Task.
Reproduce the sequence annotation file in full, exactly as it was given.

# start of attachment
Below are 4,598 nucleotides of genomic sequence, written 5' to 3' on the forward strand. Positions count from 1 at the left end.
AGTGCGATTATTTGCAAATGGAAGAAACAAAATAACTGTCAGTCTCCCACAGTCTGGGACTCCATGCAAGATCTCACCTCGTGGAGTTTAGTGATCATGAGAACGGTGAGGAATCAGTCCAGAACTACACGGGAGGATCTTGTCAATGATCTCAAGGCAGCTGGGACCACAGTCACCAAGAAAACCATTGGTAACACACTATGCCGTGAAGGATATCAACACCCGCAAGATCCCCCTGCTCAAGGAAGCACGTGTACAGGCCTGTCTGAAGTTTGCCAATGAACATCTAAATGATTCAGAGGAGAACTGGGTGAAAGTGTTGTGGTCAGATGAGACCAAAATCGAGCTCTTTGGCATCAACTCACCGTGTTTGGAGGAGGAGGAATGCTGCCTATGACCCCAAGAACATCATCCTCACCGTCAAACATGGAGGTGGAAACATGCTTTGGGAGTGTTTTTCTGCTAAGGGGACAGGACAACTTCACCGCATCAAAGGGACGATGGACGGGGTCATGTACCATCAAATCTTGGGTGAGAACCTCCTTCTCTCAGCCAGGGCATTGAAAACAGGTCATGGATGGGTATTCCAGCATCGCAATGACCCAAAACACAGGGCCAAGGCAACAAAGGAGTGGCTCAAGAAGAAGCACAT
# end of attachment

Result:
Below are 4,598 nucleotides of genomic sequence, written 5' to 3' on the forward strand. Positions count from 1 at the left end.
AGTGCGATTATTTGCAAATGGAAGAAACAAAATAACTGTCAGTCTCCCACAGTCTGGGACTCCATGCAAGATCTCACCTCGTGGAGTTTAGTGATCATGAGAACGGTGAGGAATCAGTCCAGAACTACACGGGAGGATCTTGTCAATGATCTCAAGGCAGCTGGGACCACAGTCACCAAGAAAACCATTGGTAACACACTATGCCGTGAAGGATATCAACACCCGCAAGATCCCCCTGCTCAAGGAAGCACGTGTACAGGCCTGTCTGAAGTTTGCCAATGAACATCTAAATGATTCAGAGGAGAACTGGGTGAAAGTGTTGTGGTCAGATGAGACCAAAATCGAGCTCTTTGGCATCAACTCACCGTGTTTGGAGGAGGAGGAATGCTGCCTATGACCCCAAGAACATCATCCTCACCGTCAAACATGGAGGTGGAAACATGCTTTGGGAGTGTTTTTCTGCTAAGGGGACAGGACAACTTCACCGCATCAAAGGGACGATGGACGGGGTCATGTACCATCAAATCTTGGGTGAGAACCTCCTTCTCTCAGCCAGGGCATTGAAAACAGGTCATGGATGGGTATTCCAGCATCGCAATGACCCAAAACACAGGGCCAAGGCAACAAAGGAGTGGCTCAAGAAGAAGCACAT